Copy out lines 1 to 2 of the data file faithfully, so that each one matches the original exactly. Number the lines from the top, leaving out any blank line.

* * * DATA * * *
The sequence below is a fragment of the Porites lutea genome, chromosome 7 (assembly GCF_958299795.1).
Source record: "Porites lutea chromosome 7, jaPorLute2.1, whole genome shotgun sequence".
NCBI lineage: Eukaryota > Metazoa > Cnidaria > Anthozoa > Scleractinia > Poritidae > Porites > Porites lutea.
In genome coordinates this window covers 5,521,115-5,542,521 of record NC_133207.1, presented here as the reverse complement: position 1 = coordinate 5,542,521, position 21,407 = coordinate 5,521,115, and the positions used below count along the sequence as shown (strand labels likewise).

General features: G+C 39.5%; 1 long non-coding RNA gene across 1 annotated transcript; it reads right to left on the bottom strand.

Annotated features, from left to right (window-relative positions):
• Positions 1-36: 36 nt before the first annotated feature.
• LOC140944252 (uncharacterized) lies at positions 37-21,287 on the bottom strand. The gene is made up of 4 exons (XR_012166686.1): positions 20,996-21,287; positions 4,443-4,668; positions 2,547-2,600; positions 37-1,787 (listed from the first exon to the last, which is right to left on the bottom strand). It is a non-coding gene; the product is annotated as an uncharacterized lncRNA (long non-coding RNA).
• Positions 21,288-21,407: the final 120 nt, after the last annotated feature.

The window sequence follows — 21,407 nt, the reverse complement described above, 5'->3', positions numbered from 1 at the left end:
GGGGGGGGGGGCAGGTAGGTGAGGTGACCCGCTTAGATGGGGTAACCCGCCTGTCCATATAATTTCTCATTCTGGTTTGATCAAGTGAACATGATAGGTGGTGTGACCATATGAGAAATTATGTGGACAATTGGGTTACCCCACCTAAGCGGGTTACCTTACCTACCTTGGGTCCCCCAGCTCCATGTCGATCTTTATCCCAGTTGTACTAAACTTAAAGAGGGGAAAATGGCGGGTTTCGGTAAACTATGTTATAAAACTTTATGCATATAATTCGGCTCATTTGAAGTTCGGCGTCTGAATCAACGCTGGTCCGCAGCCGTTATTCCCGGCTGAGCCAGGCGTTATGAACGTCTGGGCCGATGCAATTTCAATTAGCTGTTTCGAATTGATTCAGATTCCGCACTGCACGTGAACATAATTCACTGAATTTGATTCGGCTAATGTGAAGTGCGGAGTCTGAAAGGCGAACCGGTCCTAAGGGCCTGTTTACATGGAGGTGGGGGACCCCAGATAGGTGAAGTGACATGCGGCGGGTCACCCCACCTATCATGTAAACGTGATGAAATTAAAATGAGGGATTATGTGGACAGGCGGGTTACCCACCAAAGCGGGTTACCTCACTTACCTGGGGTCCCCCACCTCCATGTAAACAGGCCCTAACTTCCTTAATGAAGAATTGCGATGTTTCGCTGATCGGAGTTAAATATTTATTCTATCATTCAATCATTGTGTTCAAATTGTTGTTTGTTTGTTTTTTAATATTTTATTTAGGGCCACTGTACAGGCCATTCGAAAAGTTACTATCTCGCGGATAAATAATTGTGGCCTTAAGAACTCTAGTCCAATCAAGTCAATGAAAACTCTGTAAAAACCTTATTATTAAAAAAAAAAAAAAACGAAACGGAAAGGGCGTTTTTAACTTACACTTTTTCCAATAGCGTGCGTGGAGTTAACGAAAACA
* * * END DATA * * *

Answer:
The sequence below is a fragment of the Porites lutea genome, chromosome 7 (assembly GCF_958299795.1).
Source record: "Porites lutea chromosome 7, jaPorLute2.1, whole genome shotgun sequence".